This process, repeated again and again with lots of different leftover food items, freshly combined to create new dishes, is very satisfying to me. I love creating something new from what was once seen as old and unwanted. It is almost a spiritual exercise for me, reminding me of God's love of taking the foolish things of this world to shame the wise, the weak to shame the strong. It is the stone that the builders rejected becoming the chief cornerstone, the child set on a knee as an example in the midst of the elders.
So, as I was wrapping up leftovers to freeze today, I was also listening to the sounds of my children working on a school project in the other room. They had been given the task of creating a detailed diagram that shows the electromagnetic spectrum, from gigantic radio waves all the way to the tiny gamma rays. They sketched out a diagram and brought it to me to approve.
I informed them that it was an excellent first draft and pointed out several ways to improve it for a final copy. They got back to work.
An hour later, they showed me their "final draft."
I asked about the several places where letters had been poorly formed and scribbled over. I asked about the sloppy boxes hastily drawn around some of the terms. I asked about the description of the diagram, in messy handwriting, crammed into the corner of the page.
I was met with defensiveness. I had to do that because I was out of room! I knew that letter didn't look right, but it was written in colored pencil so I couldn't erase it!
I reminded them that I always recommend that they sketch everything out very lightly in pencil first, make sure everything is where it needs to be and is drawn correctly, and THEN begin to darken in lines and add color. I reminded them that this poster is to hang on the wall and questioned if they thought it was something to be proud of, something that shows their very best efforts.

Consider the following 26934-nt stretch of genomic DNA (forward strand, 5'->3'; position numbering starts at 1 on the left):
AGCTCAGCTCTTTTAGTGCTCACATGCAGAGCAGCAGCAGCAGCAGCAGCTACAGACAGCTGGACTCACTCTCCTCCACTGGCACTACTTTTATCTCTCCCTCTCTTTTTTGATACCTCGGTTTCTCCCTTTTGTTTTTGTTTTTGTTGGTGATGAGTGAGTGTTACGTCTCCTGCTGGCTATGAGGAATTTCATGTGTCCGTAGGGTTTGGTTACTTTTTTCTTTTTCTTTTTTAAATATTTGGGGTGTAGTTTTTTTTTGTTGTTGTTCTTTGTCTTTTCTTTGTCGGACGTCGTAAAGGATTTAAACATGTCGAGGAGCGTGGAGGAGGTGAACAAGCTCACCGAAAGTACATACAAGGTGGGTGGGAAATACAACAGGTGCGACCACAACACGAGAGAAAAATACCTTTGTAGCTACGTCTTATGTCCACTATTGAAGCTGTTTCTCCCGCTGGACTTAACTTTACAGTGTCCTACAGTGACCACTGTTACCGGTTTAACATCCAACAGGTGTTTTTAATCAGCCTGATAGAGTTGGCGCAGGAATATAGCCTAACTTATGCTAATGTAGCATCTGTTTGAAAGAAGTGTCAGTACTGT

Sullen faces. A few tears of frustration. And finally, the big question: Are you going to make us do it all over again?
That is the beauty of a draft. A draft allows you to make your mistakes, learn from them. A draft encourages you to be more careful and plan for greater success. A draft, in short, is a mercy. When you are nine or twelve years old, it is a severe mercy. When you are four times that old, it is still a severe mercy, I suppose, but a mercy nonetheless.
How grateful I am to realize that today, this week, this month, this year, this decade have all been drafts. I get to wake up each morning and start over with yesterday's leftovers, having learned from my mistakes and ready to create something better. How grateful I am that my final project is not due until this entire class has been completed. May each draft be continually better than the one before.
Not that I have already obtained it or have already become perfect, but I press on so that I may lay hold of that for which also I was laid hold of by Christ Jesus. Brethren, I do not regard myself as having laid hold of it yet; but one thing I do: forgetting what lies behind and reaching forward to what lies ahead, I press on toward the goal for the prize of the upward call of God in Christ Jesus. (from the third chapter of Philippians, in the Bible)